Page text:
DOJ Tries to Stop Abortion for Undocumented Teen

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A federal judge ruled in favor of a undocumented teenage immigrant’s right to an abortion on Wednesday after the Department of Justice’s efforts to prevent that outcome. Judge Tanya Chutkan, who handed down the ruling, said she was “astounded” that the Trump administration would try to block the teen’s procedure.

The teen was stopped during an attempt to cross the U.S.-Mexico border in September and taken into federal custody. The ACLU says that federal authorities at the Health and Human Services-funded shelter in Texas where the girl has been staying have not allowed her to go to the abortion clinic. Further, they tried to talk the girl out of the procedure, taking her to a Christian crisis center where she received an ultrasound against her will.

The Department of Justice argued in court that because “Jane Doe” is a minor without immigration papers, she is not guaranteed the same constitutional protections awarded to all American women by Roe v. Wade. The Washington Post reports:

During the hearing Wednesday, Chutkan asked Justice Department lawyer Scott Stewart whether he thought illegal immigrants had constitutional rights and whether he believes that the 1973 Supreme Court ruling Roe v. Wade, which guarantees a woman’s right to an abortion, is still the “law of the land.”

Stewart acknowledged the ruling but said the government views this case differently because the teen is an undocumented immigrant in federal custody. He signaled that undocumented minors do not have a constitutional right to an elective abortion in federal custody, unless it is a medical emergency, and also said immigrants here illegally have “minimal” protections in this country.

“I’m not going to give you a concession on that, Your Honor,” he said.

The judge laughed. “This is remarkable,” she said.

Chutkan ruled that the teen, who was represented by ACLU attorneys, had constitutional rights regardless of her immigration status. She added that the young woman would “suffer irreparable injury” if she were not allowed to receive the procedure. Continues the Washington Post:

By refusing to allow the girl to be transported to have an abortion, Chutkan said, the government appeared to be offering the teenager two options: voluntarily return to a nation she fled to have an abortion; or carry an unwanted pregnancy to term.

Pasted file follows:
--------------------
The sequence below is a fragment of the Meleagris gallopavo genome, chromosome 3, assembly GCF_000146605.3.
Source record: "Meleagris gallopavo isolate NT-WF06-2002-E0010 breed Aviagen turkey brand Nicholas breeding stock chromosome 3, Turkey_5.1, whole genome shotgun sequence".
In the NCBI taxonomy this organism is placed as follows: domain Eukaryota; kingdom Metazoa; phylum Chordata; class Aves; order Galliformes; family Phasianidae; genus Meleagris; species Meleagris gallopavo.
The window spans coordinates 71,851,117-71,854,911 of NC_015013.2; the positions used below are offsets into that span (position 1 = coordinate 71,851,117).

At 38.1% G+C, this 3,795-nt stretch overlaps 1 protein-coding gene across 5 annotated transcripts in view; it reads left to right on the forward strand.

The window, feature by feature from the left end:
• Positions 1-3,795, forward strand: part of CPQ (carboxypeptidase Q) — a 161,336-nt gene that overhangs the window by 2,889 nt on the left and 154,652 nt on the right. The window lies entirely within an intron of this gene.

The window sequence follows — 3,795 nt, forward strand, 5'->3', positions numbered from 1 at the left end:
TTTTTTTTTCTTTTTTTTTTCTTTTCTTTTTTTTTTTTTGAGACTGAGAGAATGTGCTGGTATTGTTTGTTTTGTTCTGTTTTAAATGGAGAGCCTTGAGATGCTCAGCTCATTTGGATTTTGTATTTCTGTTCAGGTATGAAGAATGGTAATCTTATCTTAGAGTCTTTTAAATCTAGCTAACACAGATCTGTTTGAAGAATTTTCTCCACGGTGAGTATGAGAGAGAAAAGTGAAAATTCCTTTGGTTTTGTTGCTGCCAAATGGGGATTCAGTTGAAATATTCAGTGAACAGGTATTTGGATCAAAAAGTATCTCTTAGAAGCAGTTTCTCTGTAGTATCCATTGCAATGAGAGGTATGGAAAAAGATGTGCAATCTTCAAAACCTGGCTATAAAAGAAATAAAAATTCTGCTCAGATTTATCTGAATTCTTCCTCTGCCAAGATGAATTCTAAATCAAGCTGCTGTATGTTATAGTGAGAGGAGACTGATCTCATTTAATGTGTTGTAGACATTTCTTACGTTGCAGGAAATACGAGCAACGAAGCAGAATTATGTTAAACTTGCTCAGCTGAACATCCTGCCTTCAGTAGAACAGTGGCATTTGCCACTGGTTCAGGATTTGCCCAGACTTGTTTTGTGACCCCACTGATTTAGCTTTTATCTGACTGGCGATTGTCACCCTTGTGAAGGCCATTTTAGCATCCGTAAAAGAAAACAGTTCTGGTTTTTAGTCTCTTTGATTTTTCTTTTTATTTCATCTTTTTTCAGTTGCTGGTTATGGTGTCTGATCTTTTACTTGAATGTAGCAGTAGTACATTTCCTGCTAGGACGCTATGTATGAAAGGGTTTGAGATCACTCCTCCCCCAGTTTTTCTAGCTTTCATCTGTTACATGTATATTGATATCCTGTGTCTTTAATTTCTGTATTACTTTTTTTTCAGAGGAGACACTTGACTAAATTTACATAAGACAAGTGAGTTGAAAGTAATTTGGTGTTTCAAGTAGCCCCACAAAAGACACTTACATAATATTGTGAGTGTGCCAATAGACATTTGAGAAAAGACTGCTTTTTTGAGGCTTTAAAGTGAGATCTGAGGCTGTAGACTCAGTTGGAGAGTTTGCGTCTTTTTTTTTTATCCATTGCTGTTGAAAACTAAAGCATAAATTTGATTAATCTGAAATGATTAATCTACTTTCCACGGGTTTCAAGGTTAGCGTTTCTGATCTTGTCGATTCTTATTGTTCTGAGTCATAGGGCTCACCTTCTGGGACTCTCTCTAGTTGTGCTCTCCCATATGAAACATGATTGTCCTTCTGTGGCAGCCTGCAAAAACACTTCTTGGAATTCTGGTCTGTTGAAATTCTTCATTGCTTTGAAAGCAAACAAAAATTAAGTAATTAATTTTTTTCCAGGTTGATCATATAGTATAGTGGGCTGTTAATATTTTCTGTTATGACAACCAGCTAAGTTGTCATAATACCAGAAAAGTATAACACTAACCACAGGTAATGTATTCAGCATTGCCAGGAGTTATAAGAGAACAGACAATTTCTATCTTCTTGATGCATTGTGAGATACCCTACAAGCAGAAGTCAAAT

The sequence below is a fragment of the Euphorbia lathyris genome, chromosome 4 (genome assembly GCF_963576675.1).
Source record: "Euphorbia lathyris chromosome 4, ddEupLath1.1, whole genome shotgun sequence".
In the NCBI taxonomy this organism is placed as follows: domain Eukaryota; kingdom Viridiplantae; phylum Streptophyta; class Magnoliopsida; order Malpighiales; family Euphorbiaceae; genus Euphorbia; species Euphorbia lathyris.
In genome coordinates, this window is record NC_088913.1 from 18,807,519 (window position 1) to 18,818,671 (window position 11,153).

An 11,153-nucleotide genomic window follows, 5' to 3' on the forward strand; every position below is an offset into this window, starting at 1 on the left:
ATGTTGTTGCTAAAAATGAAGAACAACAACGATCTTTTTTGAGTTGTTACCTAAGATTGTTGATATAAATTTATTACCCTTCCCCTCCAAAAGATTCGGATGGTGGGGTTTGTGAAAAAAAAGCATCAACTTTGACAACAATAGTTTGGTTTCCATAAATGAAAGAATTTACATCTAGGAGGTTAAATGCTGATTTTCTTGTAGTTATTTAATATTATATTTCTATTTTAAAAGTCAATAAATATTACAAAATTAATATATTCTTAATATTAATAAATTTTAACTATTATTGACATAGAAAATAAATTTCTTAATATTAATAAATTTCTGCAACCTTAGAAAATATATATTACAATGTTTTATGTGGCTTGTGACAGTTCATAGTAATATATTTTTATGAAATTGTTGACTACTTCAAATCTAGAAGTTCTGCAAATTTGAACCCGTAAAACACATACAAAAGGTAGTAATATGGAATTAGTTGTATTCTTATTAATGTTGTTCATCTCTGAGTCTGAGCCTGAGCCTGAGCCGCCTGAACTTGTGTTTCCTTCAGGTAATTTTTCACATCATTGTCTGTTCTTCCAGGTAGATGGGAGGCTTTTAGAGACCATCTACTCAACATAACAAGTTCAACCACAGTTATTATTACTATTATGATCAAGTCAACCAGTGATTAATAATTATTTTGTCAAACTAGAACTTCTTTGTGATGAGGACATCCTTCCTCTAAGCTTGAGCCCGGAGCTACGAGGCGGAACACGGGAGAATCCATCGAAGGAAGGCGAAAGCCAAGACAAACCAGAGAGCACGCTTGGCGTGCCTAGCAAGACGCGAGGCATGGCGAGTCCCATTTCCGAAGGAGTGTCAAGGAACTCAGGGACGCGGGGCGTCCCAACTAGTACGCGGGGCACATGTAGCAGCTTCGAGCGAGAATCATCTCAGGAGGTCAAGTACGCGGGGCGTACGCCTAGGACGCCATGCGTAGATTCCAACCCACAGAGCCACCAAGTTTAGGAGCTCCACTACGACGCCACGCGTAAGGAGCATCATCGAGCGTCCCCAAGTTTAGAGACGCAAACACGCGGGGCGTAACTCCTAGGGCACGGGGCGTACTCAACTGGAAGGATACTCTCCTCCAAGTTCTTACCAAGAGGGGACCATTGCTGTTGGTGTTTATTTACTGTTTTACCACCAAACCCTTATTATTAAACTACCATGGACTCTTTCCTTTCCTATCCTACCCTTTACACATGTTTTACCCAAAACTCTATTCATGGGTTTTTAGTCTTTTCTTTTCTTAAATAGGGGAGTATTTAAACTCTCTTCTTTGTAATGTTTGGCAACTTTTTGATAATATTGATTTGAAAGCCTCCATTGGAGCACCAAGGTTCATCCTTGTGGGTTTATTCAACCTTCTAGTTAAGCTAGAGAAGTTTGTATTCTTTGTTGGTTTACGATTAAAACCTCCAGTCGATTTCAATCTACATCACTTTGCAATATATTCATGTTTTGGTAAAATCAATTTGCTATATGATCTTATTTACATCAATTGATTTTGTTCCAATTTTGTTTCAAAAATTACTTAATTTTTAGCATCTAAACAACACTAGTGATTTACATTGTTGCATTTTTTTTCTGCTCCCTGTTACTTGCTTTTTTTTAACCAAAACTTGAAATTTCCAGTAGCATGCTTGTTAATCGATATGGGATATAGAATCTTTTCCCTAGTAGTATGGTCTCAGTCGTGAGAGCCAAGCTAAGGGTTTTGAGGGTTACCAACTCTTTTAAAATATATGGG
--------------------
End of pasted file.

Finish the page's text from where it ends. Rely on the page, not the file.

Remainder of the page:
“I am astounded by that position,” Chutkan said.

Brigitte Amiri, a senior ACLU staff lawyer and attorney for the girl, says that “It’s unprecedented, it’s unconstitutional and it’s also unconscionable. Blocking access to abortion for unaccompanied minors is downright cruel.”  In her ruling, Judge Chutkan wrote that “just because she’s here illegally doesn’t mean she doesn’t have constitutional rights,” though she did not extend her ruling to all minors in government custody.

However, on Wednesday it was announced that the Department of Justice has appealed the decision to the U.S. Court of Appeals for the D.C. Circuit. Amiri said she is concerned “about the lengths that the federal government is willing to go to prevent Jane Doe from getting her abortion,” adding that the appeal could be a tactic to delay the case until the girl can no longer obtain the procedure—she is about 15 weeks pregnant, and abortion is banned in most cases under Texas law after 20 weeks.


Emily Wells
​Emily Wells is an Ear to the Ground blogger at Truthdig. As a journalist, she began as a crime reporter at the Pulitzer-winning daily newspaper, The Press-Enterprise...
Emily Wells

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